The reasoning which he details in his blog post is that the backup file is unnecessary when another drive has been added. This is due to the process differing slightly since in this case there is generally a gap between the old and new layouts which can be used to backup the old layout data being operated on during the reshape.

This excerpt from his article explains this in more detail:

How Level Changing Works

If we think of “RAID5” as a little more generic than the standard definition, and allow it to be any layout which stripes data plus 1 parity block across a number of devices, then we can think of RAID4 as just a special case of RAID5. Then we can imagine a conversion from RAID0 to RAID5 as taking two steps. The first converts to RAID5 using the RAID4 layout with the parity disk as the last disk. This clearly doesn’t require any data to be relocated so the change can be instant. It creates a degraded RAID5 in a RAID4 layout so it is not complete, but it is clearly a step in the right direction.
I’m sure you can see what comes next. After converting the RAID0 to a degraded RAID5 with an unusual layout we would use the new change-the-layout functionality to convert to a real RAID5.

It is a very similar process that can now be used to convert a RAID5 to a RAID6. We first change the RAID5 to RAID6 with a non-standard layout that has the parity blocks distributed as normal, but the Q blocks all on the last device (a new device). So this is RAID6 using the RAID6 driver, but with a non-RAID6 layout. So we “simply” change the layout and the job is done.

A RAID6 can be converted to a RAID5 by the reverse process. First we change the layout to a layout that is almost RAID5 but with an extra Q disk. Then we convert to real RAID5 by forgetting about the Q disk.

Complexities of re-striping data

In all of this the messiest part is ensuring that the data survives a crash or other system shutdown. With the first reshape which just allowed increasing the number of devices, this was quite easy. For most of the time there is a gap in the devices between where data in the old layout in being read, and where data in the new layout is being written. This gap allows us to have two copies of that data. If we disable writes to a small section while it is being reshaped, then after a crash we know that the old layout still has good data, and simply re-layout the last few stripes from where-ever we recorded that we were up to.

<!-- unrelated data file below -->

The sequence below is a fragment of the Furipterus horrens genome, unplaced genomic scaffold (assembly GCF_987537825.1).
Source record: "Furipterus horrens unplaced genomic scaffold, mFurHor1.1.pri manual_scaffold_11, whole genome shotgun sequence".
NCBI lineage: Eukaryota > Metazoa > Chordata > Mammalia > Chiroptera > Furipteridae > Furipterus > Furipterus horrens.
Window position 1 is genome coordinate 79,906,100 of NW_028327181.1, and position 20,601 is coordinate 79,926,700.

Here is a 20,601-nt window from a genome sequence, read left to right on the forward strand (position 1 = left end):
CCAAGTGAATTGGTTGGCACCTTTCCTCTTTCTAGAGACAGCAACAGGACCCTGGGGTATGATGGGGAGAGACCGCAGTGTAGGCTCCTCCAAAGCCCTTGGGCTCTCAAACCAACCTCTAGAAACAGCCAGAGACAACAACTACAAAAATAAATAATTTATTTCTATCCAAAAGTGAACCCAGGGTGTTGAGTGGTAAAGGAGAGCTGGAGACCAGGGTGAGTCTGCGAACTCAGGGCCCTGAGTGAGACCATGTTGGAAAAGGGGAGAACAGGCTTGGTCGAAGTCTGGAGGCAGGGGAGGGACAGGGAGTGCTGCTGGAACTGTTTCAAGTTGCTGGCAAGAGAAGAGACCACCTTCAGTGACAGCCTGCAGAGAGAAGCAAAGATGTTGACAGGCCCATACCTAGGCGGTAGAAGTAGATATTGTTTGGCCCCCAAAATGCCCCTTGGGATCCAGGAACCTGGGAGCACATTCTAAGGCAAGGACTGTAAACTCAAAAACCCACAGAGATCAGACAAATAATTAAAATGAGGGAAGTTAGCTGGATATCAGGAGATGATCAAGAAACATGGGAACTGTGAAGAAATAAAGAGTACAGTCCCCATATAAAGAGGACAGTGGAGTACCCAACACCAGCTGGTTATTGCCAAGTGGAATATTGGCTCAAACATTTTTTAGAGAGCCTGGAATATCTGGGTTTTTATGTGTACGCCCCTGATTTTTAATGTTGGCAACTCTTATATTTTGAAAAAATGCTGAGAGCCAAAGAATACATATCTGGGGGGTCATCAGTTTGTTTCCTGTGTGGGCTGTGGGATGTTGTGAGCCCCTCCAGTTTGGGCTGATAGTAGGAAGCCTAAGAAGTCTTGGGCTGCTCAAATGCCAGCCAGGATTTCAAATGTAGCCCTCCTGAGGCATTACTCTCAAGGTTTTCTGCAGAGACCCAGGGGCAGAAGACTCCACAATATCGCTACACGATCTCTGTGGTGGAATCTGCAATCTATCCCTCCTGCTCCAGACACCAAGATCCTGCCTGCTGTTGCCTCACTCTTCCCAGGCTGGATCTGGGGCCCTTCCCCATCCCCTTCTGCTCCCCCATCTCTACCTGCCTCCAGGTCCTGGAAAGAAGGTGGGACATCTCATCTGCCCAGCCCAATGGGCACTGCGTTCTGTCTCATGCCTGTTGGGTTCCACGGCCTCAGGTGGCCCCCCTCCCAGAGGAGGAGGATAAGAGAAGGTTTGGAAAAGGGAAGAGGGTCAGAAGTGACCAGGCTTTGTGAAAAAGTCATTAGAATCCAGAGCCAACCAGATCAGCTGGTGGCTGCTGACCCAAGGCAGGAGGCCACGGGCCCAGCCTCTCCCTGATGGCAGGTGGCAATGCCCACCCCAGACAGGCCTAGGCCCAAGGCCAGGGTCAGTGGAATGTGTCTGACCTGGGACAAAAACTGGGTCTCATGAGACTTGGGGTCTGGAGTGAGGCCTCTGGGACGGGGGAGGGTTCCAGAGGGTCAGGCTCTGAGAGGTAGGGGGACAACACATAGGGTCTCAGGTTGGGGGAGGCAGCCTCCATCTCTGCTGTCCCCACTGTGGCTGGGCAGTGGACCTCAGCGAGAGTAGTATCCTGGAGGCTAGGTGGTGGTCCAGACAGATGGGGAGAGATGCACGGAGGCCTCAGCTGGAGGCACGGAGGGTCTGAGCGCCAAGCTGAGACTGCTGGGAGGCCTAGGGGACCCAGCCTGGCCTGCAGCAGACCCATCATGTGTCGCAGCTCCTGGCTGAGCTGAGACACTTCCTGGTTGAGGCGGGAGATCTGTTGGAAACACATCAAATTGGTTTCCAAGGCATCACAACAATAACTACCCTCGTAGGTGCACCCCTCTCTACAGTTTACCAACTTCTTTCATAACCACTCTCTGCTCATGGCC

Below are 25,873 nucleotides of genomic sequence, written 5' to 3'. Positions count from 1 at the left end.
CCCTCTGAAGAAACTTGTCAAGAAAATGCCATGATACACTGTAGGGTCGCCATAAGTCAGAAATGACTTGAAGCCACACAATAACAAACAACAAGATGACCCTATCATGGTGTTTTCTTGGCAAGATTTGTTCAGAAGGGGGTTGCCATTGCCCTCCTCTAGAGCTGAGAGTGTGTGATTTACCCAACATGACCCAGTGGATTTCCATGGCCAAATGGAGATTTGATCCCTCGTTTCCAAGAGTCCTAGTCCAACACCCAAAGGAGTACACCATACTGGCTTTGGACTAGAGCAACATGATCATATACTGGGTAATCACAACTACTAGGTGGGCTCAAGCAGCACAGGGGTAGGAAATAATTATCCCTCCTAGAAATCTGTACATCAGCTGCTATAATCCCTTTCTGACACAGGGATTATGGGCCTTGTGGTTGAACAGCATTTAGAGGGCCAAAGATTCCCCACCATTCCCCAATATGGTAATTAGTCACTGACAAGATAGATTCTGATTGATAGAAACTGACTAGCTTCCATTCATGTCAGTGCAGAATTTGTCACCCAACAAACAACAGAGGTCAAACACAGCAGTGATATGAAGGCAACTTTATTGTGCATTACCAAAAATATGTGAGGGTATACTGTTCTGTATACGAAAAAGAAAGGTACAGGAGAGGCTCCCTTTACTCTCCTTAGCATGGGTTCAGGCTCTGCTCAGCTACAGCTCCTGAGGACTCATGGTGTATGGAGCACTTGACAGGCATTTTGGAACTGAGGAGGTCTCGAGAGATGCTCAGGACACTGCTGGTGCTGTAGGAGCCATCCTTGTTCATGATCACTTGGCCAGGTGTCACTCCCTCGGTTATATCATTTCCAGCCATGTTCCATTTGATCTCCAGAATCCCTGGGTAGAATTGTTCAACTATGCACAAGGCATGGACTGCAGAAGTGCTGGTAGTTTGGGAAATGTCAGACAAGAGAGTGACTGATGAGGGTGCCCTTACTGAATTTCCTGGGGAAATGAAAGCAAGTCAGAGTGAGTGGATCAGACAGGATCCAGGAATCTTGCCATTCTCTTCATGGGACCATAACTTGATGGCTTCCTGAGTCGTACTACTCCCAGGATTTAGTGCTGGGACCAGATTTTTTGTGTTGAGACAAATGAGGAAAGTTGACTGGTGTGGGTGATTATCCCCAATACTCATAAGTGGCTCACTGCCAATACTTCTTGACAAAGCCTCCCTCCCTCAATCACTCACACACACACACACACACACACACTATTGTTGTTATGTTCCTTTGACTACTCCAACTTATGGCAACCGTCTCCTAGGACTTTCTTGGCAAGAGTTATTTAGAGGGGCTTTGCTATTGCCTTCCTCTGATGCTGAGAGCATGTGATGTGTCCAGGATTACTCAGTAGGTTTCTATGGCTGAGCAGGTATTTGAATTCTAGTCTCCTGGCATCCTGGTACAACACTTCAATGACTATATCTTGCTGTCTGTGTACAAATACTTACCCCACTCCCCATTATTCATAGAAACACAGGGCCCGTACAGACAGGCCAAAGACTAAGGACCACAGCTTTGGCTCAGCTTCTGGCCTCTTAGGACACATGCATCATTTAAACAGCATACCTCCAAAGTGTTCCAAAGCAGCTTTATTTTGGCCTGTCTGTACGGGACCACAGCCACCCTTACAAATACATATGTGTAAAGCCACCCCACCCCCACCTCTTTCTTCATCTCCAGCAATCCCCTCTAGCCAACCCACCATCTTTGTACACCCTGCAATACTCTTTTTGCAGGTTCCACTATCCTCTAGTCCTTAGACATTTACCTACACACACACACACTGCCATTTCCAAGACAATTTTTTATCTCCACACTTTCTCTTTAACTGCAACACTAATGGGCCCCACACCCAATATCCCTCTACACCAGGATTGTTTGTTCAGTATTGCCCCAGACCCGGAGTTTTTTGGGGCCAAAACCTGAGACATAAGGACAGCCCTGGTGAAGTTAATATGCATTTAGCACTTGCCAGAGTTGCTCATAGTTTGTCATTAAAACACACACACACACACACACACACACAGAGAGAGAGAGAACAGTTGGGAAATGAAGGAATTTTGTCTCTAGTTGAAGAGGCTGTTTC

This doesn’t work for the first few stripes as they require writing the new layout over the old layout. So after a crash the old layout is probably corrupted and the new layout may be incomplete. So mdadm takes care to make a backup of those first few stripes and when it assembles an array that was still in the early phase of a reshape it first restores from the backup.

For a reshape that does not change the number of devices, such as changing chunksize or layout, every write will be over-writing the old layout of that same data so after a crash there will definitely be a range of blocks that we cannot know whether they are in the old layout or the new layout or a bit of both. So we need to always have a backup of the range of blocks that are currently being reshaped.

This is the most complex part of the new functionality in mdadm 3.1 (which is not released yet but can be found in the devel-3.1 branch for git://neil.brown.name/mdadm). mdadm monitors the reshape, setting an upper bound of how far it can progress at any time and making sure the area that it is allow to rearrange has writes disabled and has been backed-up.

This means that all the data is copied twice, once to the backup and once to the new layout on the array. This clearly means that such a reshape will go very slowly. But that is the price we have to pay for safety. It is like insurance. You might hate having to pay it, but you would hate it much more if you didn’t and found that you needed it.

Answered By: TrinitronX